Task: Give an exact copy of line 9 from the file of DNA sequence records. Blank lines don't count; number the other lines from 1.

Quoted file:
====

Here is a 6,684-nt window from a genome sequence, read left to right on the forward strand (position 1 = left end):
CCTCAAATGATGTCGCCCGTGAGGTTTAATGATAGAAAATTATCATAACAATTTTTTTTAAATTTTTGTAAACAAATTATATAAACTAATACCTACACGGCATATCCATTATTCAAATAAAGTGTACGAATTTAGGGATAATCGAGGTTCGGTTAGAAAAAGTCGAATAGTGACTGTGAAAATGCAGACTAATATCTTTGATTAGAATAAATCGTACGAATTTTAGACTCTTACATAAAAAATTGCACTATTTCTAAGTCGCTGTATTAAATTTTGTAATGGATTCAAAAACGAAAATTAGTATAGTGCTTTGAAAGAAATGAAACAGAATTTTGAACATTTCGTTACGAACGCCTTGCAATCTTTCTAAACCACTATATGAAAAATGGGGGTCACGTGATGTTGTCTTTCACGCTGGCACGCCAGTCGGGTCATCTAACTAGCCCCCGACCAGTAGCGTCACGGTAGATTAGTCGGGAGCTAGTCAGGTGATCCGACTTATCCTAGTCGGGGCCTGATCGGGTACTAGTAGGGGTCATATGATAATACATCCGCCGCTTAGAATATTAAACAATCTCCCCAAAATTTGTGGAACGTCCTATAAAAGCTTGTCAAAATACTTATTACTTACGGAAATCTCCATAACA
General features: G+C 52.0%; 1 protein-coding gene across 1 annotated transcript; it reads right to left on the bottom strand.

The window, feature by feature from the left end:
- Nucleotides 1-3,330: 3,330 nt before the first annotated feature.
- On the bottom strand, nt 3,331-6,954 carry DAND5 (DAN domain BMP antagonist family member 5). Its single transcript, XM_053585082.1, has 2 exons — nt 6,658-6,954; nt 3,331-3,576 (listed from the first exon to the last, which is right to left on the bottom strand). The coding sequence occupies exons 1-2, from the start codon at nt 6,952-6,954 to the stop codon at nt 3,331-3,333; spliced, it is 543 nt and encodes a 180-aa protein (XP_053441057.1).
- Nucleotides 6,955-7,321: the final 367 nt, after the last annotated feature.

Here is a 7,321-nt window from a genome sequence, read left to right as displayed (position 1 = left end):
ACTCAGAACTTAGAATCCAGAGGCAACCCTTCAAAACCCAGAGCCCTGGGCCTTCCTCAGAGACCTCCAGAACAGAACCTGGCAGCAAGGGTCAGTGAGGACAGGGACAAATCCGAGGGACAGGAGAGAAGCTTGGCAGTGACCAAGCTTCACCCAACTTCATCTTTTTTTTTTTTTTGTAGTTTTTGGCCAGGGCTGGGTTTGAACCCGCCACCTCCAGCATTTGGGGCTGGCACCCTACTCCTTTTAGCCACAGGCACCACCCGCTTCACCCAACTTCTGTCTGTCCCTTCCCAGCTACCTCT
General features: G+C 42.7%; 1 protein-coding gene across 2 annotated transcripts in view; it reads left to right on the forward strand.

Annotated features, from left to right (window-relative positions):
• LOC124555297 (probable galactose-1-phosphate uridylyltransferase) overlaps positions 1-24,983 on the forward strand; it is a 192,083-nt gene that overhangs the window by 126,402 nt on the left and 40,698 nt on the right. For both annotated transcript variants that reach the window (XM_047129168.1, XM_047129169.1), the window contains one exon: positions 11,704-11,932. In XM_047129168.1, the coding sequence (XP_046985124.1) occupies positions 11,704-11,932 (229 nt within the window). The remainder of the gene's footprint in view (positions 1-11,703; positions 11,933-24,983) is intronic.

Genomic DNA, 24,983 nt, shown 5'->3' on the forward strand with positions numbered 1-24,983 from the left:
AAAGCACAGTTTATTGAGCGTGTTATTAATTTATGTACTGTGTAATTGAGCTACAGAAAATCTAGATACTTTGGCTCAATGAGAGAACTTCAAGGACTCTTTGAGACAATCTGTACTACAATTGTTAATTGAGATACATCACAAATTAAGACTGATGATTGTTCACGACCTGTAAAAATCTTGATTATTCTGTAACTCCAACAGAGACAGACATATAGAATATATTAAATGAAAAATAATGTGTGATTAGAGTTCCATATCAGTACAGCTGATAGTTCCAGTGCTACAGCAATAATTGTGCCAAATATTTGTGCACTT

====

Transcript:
ACTCAGAACTTAGAATCCAGAGGCAACCCTTCAAAACCCAGAGCCCTGGGCCTTCCTCAGAGACCTCCAGAACAGAACCTGGCAGCAAGGGTCAGTGAGGACAGGGACAAATCCGAGGGACAGGAGAGAAGCTTGGCAGTGACCAAGCTTCACCCAACTTCATCTTTTTTTTTTTTTTGTAGTTTTTGGCCAGGGCTGGGTTTGAACCCGCCACCTCCAGCATTTGGGGCTGGCACCCTACTCCTTTTAGCCACAGGCACCACCCGCTTCACCCAACTTCTGTCTGTCCCTTCCCAGCTACCTCT